Potential expectations of biotechnologies: A model for the analysis of conflicts about new technologies
AbstractDebates on new technologies commonly seem to be irrational. In an even higher degree this might be true for the expectations that are evoked by recent biotechnologies. A typical constellation is like this: While A expresses fears (more precisely: angst) concerning a new technology, those fears are taken up to be absurd by B. And while B criticizes that A’s scenarios lack a realistic basis, A complains about not being taken serious. Thus the conflicting parties accuse each other of behaving irrational (‚why can they not understand what is so obvious‘) or even malicious (‚they actually do not try to‘). This article deals with this mutual suspicion of irrationality and provides an explanation focusing on structural reasons for conflicts of that kind. An explanation is reached on the basis of a model that describes the genesis of expectations regarding technological potentials. These expectations are concerned with the anticipation that a technology has the power to fundamentally change our life. Based on this model a different examination of discourses on technologies is possible: The existence of structurally different levels of communication about technology is demonstrated - plus that the levels themselves can stay undiscovered by the conflicting groups due to structural reasons. And as the levels in communication remain concealed the impression of a slippery slope of rationality prevails. Keywords: technology assessment, expectation, new technologies, communication, scenario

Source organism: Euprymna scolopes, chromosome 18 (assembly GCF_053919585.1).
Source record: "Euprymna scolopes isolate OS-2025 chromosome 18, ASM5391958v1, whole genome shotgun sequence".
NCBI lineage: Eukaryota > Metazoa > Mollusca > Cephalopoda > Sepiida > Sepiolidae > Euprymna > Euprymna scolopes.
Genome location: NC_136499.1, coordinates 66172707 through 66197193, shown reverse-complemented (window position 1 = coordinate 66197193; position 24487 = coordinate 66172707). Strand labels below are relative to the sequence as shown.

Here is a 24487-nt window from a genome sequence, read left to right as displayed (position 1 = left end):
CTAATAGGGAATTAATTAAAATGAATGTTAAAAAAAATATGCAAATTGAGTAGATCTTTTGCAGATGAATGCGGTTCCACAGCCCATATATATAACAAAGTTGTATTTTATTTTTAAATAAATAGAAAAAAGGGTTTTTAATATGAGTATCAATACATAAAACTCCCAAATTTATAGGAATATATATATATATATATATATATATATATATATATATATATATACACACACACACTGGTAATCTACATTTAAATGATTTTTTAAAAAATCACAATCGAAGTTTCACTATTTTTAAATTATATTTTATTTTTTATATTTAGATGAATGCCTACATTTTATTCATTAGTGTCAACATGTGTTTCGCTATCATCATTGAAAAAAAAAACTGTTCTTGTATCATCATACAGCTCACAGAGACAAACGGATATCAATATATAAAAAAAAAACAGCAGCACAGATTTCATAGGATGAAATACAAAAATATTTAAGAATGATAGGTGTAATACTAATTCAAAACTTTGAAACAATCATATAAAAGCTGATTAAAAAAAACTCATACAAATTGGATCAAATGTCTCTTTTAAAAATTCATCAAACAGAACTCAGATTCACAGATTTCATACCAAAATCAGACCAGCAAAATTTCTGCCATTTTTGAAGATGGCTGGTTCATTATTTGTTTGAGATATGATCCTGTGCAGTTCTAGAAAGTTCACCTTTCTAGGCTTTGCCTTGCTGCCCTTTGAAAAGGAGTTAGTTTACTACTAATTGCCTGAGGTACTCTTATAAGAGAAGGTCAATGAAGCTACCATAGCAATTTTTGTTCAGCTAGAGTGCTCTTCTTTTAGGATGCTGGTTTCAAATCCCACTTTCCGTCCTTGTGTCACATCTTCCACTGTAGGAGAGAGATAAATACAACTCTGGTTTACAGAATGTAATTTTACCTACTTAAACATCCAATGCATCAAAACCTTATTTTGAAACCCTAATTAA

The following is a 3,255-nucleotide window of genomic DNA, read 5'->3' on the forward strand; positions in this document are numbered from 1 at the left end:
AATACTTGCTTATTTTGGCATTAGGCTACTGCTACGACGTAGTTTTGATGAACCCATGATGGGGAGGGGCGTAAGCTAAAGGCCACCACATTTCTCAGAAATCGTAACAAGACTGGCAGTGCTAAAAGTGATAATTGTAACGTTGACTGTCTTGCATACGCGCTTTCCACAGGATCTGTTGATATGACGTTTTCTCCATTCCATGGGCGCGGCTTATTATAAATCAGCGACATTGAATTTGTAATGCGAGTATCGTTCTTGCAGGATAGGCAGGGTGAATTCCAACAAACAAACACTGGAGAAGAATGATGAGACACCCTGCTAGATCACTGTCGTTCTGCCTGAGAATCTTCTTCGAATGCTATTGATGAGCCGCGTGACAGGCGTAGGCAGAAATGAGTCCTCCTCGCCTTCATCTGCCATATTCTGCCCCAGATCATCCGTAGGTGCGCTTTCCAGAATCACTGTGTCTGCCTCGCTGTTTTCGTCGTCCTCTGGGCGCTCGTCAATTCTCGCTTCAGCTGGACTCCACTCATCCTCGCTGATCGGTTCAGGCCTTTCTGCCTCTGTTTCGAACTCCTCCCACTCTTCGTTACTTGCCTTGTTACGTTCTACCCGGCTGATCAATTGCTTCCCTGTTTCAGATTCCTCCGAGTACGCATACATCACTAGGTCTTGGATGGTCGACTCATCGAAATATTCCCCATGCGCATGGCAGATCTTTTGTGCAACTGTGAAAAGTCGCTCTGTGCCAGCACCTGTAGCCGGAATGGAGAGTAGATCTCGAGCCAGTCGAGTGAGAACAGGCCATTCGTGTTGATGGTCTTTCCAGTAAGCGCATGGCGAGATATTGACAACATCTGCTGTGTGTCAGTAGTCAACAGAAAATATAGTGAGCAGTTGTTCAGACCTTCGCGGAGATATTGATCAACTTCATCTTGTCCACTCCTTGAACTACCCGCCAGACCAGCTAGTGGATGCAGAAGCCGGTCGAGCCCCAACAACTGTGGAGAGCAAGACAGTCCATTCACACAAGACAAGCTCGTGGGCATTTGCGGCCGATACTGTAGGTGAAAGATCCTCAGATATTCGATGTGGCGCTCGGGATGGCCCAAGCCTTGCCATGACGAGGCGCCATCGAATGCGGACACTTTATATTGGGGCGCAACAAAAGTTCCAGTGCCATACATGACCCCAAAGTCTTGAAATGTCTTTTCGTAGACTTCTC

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Articles published in Philosophy and Society are open-access in accordance with the CC BY-NC-ND 4.0 License.